Jesús Sánchez: “French cuisine is still really alive”


Born in Navarra, but settled in Cantabria for more than 20 years, Jesús Sánchez is the only chef in this community with three Michelin stars (Cenador de Amós***, Villaverde de Pontones, Cantabria). It was in Paris and Bordeaux where he shaped that French classicism that can still be perceived in his own cooking, although he also trained in various places in Spain. He talked about this in his presentation, for him France is still more alive than ever.

“Almost 40 years ago I decided to become a chef and 40 years ago France was at the forefront of chefs’ minds. This congress aims to reestablish this link and pay this tribute. There’s a strong French influence in my cooking, just as there is also the influence of Navarre or Cantabria where I have developed as a person and a chef”, Jesús Sánchez explained to the audience in the congress Auditorium. And he added, “if we are talking about cooking it has to be said that France is still really alive”. 

Sánchez then introduced the two chefs who helped him on the stage: Bruno Didier and David Marsol, as well as Marina and Selena, who both work in the traditional craft of cleaning anchovies. Their presence was a way of paying homage to this craftwork. “Anchovies, together with oil and ham, are one of the most important products in gastronomy”, the chef pointed out.

As a tribute to French cuisine and its legacy, Jesús prepared two recipes with two products that are highly representative of the French cookbook: oysters and pigeon. Both share a common denominator, they start with a liquefied raw vegetable that a sauce is added to. To back up his preparation of these two dishes, a video was shown on screen. 

In the case of the oyster, a carrot was liquefied and white pickle was added. The result was used to daub the bottom of the dish. The oyster was lightly cooked and topped with a pickle that was a little more consistent than the previous one. Oil, marigold leaves, carrot flowers and a slice of this vegetable were added to all this.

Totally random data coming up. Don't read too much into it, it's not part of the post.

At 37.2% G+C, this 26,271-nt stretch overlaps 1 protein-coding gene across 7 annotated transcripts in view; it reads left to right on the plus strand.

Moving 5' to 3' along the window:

Just as in the previous dish, the preparation of the pigeon was backed up by a video. On this occasion, a beetroot was liquified with the aim of imitating blood - an element closely linked to this bird. The pigeon juice was added to the liquefied blend. The mixture was used, just as in the previous dish, to daub the dish. They then added some dumplings made with the bird’s legs, citric oil, cardamom and lemon grass. The pigeon was grilled and basted with butter flavoured with shallots. Once this dish was finished a second sitting took place: a cylinder of pigeon and beetroot.

Jesús Sánchez said that he was attracted to a Japanese tradition called yotaku. The practice comes from fishermen who liked to immortalise the lustrous pieces that they caught in a kind of impression of the fish itself. “We wanted to revive this tradition with anchovies, so our menu begins with a kind of eatable impression of this fish”. Following this homage to this product, the presentation came to a close with an unusual dessert: chocolate and anchovy. “We make use of this to come full circle, we start the menu with anchovies and we finish it with anchovies”, he announced, and added, “it’s the perfect boundary between savoury and sweet flavours, you just have to try and find this balance”. 






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